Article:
Envy and avarice for what the Cartwrights have carved out for themselves also drives many supporting characters' motivations this half-season. The best example, The Bride, written by Richard Newman, finds a local sheriff, played by John McIntire, engineering a nifty little scam with Adam West and Suzanne Lloyd to steal away the Ponderosa by setting up Ben for murder. Arriving at the Ponderosa after claiming to have been married to a phony "Ben Cartwright," Lloyd marvels at the sight of the ranch spread out before her: "Must be wonderful to live on a place like the Ponderosa. A place almost as big as an entire state," she offers, to which the proud-but-humble humanist Ben replies, "Well, Miss Jennifer, it's not what a man has that's important. It's how he got it, and what he does with it that really counts." Responding in the best class-warfare manner, Lloyd tentatively parries with, "But how does one man get so much?" to which proud Little Joe responds, in the best American tradition, "By working till his back's near broke, like our Pa did." Lloyd, continuing on in what could be a dialogue on the Congressional floor today, responds, "Other people work hard," to which sensitive, poetic Hoss replies, "Yeah, but maybe other folks don't dream like our Pa did, Miss Jennifer." So much for petulant, unearned jealousy in the face of hard work and capitalism. And just to drive home the point, forceful Adam seals the deal with, "Yeah, and fight to keep it," signaling that the Cartwrights may indeed help those less fortunate themselves--if they feel they're worthy--but they're not giving away anything out of guilt over their success. In many episodes, the Cartwrights aid anyone they see as pioneers like themselves; people willing to carve out their own destinies, while delivering justice to those misguided enough to think they can take, without having earned.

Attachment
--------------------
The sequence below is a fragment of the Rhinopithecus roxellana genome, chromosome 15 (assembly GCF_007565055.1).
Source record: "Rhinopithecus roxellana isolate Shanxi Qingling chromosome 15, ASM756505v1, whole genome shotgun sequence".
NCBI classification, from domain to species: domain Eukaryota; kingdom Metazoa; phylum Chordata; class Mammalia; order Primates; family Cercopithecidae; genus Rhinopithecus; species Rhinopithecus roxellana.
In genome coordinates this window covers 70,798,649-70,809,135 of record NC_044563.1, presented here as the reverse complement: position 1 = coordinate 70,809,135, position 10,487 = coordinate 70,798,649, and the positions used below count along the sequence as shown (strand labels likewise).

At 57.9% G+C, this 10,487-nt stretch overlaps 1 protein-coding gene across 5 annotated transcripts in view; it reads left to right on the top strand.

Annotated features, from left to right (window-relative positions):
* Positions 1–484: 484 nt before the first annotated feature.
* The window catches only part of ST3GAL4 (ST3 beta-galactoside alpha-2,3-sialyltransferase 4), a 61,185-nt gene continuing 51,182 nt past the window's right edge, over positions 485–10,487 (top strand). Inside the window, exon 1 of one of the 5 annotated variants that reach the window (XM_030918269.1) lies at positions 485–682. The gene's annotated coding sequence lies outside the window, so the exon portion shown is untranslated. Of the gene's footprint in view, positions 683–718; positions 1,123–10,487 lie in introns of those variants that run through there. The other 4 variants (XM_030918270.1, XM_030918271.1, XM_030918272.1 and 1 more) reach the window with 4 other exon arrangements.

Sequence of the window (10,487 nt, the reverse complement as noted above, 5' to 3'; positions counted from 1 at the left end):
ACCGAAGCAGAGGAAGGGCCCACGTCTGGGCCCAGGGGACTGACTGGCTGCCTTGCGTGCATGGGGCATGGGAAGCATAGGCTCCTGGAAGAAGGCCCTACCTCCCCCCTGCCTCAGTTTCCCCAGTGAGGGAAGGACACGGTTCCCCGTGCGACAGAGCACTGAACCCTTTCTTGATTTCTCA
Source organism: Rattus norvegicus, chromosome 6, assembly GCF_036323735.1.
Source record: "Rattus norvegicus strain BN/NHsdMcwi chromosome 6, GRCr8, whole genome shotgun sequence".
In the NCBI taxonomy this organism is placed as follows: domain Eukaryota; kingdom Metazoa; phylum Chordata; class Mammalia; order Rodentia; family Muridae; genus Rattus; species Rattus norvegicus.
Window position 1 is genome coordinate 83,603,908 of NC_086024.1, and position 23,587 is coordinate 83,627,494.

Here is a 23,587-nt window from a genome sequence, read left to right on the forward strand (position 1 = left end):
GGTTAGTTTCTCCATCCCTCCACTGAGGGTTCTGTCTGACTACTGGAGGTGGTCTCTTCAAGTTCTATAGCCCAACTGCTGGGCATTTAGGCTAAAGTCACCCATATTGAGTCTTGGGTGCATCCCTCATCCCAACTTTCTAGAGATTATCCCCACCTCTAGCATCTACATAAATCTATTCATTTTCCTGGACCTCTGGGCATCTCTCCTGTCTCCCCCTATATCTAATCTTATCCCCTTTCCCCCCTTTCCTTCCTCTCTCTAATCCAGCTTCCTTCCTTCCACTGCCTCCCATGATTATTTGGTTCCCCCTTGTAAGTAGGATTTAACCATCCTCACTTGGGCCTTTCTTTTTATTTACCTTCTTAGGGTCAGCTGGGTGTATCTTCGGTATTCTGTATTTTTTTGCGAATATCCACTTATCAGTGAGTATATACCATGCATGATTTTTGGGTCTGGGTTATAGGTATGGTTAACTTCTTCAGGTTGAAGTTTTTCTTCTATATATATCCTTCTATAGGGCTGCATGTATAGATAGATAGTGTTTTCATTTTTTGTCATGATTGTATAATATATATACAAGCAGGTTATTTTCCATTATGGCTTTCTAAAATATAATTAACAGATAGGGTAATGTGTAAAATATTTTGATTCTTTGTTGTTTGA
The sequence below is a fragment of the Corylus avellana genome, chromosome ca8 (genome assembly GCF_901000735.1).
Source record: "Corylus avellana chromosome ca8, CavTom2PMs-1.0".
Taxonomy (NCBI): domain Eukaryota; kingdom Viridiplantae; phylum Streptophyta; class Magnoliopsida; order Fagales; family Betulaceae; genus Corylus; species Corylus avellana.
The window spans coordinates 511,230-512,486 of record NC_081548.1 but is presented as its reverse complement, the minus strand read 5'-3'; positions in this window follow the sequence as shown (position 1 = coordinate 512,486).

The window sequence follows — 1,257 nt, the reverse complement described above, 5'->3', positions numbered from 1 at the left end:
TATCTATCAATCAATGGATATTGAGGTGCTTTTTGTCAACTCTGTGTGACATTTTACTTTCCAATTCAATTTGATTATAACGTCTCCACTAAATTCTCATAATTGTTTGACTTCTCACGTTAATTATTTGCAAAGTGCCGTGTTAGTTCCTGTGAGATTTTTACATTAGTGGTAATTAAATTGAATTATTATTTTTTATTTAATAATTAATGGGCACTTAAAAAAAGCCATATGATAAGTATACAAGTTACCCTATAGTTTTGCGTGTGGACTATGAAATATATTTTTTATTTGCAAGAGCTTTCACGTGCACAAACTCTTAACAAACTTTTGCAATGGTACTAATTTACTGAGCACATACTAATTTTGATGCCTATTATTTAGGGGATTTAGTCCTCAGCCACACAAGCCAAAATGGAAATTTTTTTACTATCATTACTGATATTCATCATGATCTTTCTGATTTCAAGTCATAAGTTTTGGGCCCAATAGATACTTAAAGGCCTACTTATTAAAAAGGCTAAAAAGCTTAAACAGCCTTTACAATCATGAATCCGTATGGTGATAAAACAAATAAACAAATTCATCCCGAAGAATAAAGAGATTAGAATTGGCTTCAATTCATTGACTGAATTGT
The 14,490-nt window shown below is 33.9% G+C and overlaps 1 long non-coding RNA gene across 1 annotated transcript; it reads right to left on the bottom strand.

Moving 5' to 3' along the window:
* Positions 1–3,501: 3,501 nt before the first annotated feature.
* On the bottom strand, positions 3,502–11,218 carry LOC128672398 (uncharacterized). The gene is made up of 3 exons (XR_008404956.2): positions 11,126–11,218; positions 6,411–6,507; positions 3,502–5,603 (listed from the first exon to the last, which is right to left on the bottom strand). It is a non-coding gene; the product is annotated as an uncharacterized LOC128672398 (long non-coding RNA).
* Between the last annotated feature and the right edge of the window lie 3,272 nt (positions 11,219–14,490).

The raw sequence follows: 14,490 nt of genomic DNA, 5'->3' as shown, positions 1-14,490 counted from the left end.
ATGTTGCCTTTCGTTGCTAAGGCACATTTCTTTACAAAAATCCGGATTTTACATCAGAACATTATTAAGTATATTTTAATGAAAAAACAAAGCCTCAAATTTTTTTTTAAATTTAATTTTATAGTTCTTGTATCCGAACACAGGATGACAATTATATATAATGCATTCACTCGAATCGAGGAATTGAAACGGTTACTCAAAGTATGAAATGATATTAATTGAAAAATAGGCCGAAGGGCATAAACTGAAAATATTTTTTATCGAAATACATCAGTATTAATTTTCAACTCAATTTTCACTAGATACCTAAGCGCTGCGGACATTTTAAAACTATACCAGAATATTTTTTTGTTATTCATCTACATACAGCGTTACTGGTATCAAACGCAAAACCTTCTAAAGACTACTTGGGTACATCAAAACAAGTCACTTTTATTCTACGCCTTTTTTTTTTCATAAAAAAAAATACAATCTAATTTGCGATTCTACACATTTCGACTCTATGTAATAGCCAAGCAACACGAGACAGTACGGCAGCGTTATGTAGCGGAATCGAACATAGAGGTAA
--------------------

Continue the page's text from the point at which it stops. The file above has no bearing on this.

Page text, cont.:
Further proof of the Cartwrights' unflinching willingness to materially aid others only if they're deemed worthy of the help, comes in the complex Day of Reckoning, written by Leonard Heideman and R. Hamer Norris. Ricardo Montalban is a Bannock Indian shunned by his brother and tribe chief Anthony Caruso for marrying Shoshone Indian Madlyn Rhue. When Caruso tries to kill Ben, Montalban saves him, as much for his Christian wife Rhue's religious beliefs as for his own conviction that Indians will have to come to terms with living with the White man in peace. In gratitude, Ben offers him a stretch of land adjacent to the Ponderosa...as well as next to a racist farmer. Tormented by his thoughts that he fits neither in the warrior culture of the Indians or the farmer culture of the White settlers, Montalban flips when his wife is killed, going so far as to torture Ben, before he's transformed by Ben's still-forgiving nature. It's an extreme example of Bonanza's overriding social and ethical tolerance (as well as another example of 60s television tackling difficult racial issues), and one that stays remarkably consistent and clear throughout the series.